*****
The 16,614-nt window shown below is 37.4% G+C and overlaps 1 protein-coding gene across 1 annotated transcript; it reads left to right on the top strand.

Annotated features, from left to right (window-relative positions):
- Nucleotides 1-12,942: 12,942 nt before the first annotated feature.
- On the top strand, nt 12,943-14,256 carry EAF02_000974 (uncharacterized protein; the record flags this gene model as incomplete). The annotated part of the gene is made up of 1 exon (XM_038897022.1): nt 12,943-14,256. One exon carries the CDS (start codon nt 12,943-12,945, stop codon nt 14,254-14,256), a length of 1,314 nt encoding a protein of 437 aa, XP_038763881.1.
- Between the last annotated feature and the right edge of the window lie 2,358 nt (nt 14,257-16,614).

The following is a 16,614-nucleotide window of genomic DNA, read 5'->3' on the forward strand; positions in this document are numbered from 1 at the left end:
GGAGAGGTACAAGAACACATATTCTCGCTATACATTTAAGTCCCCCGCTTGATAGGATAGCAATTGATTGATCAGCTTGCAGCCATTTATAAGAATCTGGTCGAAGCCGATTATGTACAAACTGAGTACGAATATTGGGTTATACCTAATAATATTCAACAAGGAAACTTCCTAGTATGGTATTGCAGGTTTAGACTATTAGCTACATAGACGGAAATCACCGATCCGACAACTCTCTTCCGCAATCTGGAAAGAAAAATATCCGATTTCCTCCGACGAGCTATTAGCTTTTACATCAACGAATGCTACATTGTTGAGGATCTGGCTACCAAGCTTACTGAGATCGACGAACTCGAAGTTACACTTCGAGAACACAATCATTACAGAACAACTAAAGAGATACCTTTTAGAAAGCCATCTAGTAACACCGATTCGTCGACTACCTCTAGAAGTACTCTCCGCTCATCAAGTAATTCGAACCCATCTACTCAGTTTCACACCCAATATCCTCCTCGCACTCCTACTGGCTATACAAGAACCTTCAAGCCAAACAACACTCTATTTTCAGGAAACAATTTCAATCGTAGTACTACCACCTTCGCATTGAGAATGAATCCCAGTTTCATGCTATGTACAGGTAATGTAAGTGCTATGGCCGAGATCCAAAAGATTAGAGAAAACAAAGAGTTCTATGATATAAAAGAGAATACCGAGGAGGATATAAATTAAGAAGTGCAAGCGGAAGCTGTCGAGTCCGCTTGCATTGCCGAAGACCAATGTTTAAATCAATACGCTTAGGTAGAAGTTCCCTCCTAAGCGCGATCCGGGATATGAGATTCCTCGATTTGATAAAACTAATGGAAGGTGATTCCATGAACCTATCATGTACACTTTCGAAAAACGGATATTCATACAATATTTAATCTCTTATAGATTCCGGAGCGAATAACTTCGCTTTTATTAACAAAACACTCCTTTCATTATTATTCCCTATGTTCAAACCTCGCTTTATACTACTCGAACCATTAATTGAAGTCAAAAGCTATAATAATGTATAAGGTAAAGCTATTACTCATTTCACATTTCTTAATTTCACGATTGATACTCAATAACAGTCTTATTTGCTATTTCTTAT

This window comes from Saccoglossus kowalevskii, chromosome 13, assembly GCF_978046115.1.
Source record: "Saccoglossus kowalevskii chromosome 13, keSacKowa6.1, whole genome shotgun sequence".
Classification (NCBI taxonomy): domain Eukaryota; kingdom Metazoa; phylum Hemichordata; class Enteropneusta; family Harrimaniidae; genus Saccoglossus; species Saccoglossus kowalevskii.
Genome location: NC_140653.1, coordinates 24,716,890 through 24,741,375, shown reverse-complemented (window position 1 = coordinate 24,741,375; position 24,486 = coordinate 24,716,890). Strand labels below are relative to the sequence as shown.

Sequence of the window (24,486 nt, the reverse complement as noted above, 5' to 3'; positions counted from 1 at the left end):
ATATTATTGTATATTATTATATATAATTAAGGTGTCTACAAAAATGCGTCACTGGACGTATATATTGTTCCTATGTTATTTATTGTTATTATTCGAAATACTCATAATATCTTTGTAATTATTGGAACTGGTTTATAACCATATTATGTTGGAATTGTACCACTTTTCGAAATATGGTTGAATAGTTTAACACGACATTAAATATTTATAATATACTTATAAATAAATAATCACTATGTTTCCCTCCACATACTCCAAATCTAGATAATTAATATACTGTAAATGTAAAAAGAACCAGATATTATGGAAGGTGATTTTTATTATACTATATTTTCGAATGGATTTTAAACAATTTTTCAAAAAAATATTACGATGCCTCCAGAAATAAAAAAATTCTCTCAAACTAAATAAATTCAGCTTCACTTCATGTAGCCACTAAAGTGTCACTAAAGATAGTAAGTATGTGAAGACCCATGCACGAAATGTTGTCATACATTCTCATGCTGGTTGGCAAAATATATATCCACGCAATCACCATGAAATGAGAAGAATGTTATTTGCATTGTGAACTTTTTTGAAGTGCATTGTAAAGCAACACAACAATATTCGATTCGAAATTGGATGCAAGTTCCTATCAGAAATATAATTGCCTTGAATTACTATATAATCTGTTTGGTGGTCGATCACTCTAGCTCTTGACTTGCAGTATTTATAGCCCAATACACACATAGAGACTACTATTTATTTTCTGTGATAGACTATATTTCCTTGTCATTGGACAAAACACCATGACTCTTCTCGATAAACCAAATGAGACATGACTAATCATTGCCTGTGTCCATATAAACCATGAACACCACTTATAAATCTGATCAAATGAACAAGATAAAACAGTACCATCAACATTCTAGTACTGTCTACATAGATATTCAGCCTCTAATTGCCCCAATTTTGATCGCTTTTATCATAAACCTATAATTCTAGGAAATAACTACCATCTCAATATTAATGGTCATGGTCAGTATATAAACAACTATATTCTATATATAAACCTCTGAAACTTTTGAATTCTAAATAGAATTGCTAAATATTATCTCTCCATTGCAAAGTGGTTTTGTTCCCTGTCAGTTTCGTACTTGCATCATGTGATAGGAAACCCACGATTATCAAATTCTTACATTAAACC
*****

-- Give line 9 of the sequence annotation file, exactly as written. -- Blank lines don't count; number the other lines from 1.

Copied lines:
Source record: "Saccoglossus kowalevskii chromosome 13, keSacKowa6.1, whole genome shotgun sequence".